More on the “Data Lake Fallacy”…September 3 - 8am
I visited a client the other day and they wanted to talk about data lakes. Someone at the client, not at the meeting, had been promoting the concept of a data lake as an answer to question we explored.
Before I tell you what happened, let me update you on my “opening” position.
A few weeks ago my colleague Nick Heudecker and I published a note (See The Data Lake Fallacy: All Water and No Substance) on data lakes.
The note called out what appeared to be missing from the vendor hype related to data lakes, that being the lack of any sustaining practice (or technology) to help any value persistence from re-use of the data in the lake.
There IS value in mining information in a lake. But to assume that the IP and structure used to expose that insight and value persists in the data lake is wrong.
A data lake does not persist that. In the jargon, “no information governance, no sustainable or repeatable value”. It seems to be good advice.
Not everyone agrees. Another colleague of mine brought this InfoWorld “review” by a “strategic developer” to my attention – see “Gartner gets the ‘data lake” concept all wrong”.
It seems we said that data lakes are not useful, and that somehow a large scale, enterprise wide, wall to wall governance effort is required.
Apparently we were also touting proprietary technology. Since we don’t support either perspective (devoid of context, and data lakes is not sufficient in either case) I don’t even feel the need to respond.
If there had been a response to the main fallacy we call out, I would have. Truth is, if you don’t maintain any structure in the data you use, how on earth can someone that follows you get a leg up, and avoid repeating your effort? Either way the hype around data lakes continues apace.
So let’s go back to the meeting this week with the client.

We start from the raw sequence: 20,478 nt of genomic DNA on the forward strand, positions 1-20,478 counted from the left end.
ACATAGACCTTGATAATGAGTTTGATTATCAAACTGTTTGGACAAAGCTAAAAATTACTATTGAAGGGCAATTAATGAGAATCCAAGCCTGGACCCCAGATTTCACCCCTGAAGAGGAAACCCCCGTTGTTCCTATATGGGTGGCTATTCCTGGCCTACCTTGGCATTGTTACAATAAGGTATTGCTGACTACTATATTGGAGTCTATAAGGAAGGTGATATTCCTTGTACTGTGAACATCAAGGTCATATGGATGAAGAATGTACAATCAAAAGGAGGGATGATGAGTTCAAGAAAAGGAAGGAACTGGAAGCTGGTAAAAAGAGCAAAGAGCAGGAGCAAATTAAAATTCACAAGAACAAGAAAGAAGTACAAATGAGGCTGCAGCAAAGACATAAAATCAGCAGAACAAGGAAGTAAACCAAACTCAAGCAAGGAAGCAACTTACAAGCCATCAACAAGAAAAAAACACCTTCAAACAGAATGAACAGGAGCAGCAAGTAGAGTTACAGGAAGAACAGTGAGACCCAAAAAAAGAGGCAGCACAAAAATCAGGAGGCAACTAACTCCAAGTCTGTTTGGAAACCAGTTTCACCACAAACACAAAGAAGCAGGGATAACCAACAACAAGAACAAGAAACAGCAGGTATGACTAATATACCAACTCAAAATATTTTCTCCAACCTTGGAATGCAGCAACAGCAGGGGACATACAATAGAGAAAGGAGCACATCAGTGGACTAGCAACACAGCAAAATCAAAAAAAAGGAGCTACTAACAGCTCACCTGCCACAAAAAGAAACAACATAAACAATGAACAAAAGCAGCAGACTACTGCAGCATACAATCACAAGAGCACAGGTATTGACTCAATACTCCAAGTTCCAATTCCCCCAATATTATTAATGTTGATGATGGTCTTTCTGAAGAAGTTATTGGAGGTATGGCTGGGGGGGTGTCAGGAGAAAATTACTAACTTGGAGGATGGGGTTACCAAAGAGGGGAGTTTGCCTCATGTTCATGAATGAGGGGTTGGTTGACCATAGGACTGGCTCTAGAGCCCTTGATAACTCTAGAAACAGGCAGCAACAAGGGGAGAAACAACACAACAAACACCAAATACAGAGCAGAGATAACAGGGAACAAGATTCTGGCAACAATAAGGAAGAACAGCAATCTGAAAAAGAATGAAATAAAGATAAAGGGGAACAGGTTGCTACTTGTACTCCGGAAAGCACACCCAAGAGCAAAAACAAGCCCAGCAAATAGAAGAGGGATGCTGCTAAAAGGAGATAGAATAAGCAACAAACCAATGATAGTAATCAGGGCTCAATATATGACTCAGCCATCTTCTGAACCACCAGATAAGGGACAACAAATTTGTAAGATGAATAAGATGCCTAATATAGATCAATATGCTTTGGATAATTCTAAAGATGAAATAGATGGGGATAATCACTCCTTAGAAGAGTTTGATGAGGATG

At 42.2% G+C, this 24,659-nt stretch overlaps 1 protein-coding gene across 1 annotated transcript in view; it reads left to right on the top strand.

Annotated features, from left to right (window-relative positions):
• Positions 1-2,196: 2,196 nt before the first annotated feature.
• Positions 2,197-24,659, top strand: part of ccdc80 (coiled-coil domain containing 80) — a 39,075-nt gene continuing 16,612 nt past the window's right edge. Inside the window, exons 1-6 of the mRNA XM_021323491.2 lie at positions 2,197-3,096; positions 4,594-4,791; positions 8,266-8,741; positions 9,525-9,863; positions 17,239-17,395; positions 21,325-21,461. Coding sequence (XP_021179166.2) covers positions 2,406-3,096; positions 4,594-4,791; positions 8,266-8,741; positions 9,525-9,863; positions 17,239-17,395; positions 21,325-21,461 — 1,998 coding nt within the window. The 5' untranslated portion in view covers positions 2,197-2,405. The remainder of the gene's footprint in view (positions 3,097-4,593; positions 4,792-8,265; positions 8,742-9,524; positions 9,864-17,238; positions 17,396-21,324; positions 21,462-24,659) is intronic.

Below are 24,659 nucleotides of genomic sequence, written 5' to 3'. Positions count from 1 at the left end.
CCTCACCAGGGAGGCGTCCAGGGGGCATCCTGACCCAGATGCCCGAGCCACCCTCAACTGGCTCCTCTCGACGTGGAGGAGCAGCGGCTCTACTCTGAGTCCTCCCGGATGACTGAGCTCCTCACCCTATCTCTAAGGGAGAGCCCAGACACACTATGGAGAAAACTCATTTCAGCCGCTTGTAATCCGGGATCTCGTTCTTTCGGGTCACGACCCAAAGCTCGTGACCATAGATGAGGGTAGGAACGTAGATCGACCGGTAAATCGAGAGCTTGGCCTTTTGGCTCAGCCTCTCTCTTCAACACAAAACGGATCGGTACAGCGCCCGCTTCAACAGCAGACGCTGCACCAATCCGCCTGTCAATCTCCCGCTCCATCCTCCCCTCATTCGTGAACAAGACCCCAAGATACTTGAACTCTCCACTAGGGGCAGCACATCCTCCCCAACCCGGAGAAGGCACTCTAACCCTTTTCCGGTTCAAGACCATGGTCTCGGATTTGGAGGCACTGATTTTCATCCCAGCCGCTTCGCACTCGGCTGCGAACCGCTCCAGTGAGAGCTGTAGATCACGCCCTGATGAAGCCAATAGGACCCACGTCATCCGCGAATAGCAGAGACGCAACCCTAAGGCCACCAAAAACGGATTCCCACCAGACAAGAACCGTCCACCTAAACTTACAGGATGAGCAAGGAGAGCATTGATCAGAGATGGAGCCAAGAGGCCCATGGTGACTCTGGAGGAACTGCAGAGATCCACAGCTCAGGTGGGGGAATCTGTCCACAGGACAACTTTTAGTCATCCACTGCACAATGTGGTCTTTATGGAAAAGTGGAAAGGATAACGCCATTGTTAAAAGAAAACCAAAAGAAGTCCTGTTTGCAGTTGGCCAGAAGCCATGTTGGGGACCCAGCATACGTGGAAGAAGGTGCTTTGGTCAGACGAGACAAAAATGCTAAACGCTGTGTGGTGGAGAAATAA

This client has several established data warehouses, each with some successful if local information governance supporting analytics.
The client had 17 or so data centers, each supporting one of these data warehouses. The business uses these 17 systems a lot and gets value from the data- they rely on what they get from them.
There was one question: can we use a data lake? However we had to drill down to the REAL questions behind what was being asked. There were two real questions/desires:
* Can we reduce IT costs by reducing the number of data centers, and
* Can we increase synergy by supporting shared governance across the silos, as if we had a single, unified layer?
In truth this client wants to consolidate data centers, and quite separately adopt a focused information governance program to sustain common data spanning and connecting the local insights for additional value.
As far as I can tell, a data lake plays no role in either question. Yet it was being pushed by a vendor to one of the end users at this client.
The end-user even spotted the fallacy themselves. They asked, “If we used a data lake, don’t we actually take steps backwards, in that we ‘lose’ all those currently silod yet effective IP and governance frameworks?
YES! A data lake by definition has a zero barrier to entry and so supports zero information governance. Any and all data is accepted because it has no need to confirm or relate to the rest of the data that exists in the lake already.
If there IS a cost to enter, it is not a data lake. In contrast, a data warehouse or EDW has a higher barrier to entry. So why not go for a balance? In this case the user was right. A data lake would be a step backward. .
So why was data lake being referenced? Perhaps this vendor is selling a form of data warehouse but wanting to use the new silvery bullet-like name. My final recommendation to the client: forget the new names.
Identify the real requirement (data center consolidation, and multi-warehouse information governance) and design the target architecture. If you really want a name for it, let’s chat again. But don’t use “data lake” since it does not seem to fit.